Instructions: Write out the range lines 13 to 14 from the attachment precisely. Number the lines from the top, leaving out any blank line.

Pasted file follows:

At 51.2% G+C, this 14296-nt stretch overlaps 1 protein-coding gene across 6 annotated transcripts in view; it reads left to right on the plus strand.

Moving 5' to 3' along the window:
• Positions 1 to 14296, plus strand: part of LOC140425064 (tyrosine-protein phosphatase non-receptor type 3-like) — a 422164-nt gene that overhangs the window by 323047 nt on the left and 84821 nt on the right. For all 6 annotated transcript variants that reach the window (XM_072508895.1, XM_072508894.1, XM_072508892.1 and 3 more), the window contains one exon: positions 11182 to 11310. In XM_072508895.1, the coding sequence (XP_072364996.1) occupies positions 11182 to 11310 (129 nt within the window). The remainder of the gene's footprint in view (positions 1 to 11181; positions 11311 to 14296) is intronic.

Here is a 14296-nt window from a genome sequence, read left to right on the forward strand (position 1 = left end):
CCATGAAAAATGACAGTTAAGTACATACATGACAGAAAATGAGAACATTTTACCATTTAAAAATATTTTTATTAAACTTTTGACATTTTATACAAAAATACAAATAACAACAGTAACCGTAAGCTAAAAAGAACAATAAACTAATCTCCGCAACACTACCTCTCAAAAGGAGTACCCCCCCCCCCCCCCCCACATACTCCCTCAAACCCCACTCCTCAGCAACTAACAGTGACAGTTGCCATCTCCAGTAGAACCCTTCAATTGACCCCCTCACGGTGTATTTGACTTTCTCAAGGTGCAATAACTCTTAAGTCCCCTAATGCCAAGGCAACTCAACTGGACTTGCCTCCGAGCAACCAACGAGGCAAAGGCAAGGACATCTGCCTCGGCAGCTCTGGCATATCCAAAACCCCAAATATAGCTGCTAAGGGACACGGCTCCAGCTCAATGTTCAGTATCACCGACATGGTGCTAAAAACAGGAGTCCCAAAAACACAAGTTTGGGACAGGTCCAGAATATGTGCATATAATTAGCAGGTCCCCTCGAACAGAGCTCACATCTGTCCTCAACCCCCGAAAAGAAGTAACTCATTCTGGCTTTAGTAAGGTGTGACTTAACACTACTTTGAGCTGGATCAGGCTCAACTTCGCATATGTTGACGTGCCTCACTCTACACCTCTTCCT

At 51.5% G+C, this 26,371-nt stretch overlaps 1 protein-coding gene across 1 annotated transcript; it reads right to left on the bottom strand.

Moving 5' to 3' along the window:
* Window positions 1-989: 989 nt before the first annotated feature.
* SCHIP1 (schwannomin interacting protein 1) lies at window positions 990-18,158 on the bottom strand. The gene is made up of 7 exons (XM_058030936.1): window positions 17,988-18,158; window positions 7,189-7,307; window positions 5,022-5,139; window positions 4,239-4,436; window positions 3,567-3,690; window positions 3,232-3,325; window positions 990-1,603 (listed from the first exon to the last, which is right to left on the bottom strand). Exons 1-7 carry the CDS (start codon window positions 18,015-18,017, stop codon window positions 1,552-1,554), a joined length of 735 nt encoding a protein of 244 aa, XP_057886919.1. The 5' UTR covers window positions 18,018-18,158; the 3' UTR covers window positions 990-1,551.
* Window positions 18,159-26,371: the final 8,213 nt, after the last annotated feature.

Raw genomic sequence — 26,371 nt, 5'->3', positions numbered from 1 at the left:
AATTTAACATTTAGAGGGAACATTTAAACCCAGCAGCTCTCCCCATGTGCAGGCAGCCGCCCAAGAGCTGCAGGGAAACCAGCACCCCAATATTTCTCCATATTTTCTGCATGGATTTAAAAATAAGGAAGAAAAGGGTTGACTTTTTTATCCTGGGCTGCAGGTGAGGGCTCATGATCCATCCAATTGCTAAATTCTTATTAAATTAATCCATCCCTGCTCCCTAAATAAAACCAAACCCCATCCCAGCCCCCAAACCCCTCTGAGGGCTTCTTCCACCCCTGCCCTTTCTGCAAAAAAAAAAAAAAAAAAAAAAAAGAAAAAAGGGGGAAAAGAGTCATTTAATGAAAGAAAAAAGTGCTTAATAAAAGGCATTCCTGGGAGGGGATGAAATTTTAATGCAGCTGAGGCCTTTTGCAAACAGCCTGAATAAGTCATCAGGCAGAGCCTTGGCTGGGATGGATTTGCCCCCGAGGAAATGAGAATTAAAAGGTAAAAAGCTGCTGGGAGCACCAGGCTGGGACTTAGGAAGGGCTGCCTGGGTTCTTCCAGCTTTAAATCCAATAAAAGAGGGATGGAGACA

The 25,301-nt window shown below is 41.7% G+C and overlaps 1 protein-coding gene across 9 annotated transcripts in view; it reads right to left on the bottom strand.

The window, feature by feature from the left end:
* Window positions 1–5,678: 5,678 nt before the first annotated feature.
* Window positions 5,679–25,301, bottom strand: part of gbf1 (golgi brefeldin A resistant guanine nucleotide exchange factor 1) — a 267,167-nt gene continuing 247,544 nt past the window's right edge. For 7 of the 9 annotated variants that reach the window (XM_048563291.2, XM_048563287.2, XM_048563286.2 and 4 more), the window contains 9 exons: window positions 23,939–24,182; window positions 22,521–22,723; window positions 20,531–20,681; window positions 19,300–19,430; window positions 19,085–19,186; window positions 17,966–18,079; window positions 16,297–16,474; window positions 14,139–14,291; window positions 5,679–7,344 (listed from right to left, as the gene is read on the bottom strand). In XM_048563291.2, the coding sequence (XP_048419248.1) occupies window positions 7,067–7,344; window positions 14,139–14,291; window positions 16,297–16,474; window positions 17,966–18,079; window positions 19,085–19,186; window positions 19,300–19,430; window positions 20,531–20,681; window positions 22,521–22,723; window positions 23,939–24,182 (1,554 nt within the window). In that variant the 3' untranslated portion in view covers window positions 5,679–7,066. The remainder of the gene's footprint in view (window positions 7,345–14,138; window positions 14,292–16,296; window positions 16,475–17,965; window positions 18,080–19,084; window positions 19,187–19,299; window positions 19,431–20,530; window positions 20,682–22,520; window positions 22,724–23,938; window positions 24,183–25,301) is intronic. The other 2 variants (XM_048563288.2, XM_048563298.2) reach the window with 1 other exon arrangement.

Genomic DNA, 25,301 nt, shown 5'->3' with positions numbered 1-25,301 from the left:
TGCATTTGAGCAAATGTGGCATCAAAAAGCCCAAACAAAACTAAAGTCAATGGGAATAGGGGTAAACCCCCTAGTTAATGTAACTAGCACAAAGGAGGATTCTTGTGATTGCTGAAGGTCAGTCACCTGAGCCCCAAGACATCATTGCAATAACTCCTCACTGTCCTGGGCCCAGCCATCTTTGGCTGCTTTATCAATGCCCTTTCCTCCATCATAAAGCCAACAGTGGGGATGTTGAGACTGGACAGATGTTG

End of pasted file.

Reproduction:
The 25,301-nt window shown below is 41.7% G+C and overlaps 1 protein-coding gene across 9 annotated transcripts in view; it reads right to left on the bottom strand.

The window, feature by feature from the left end: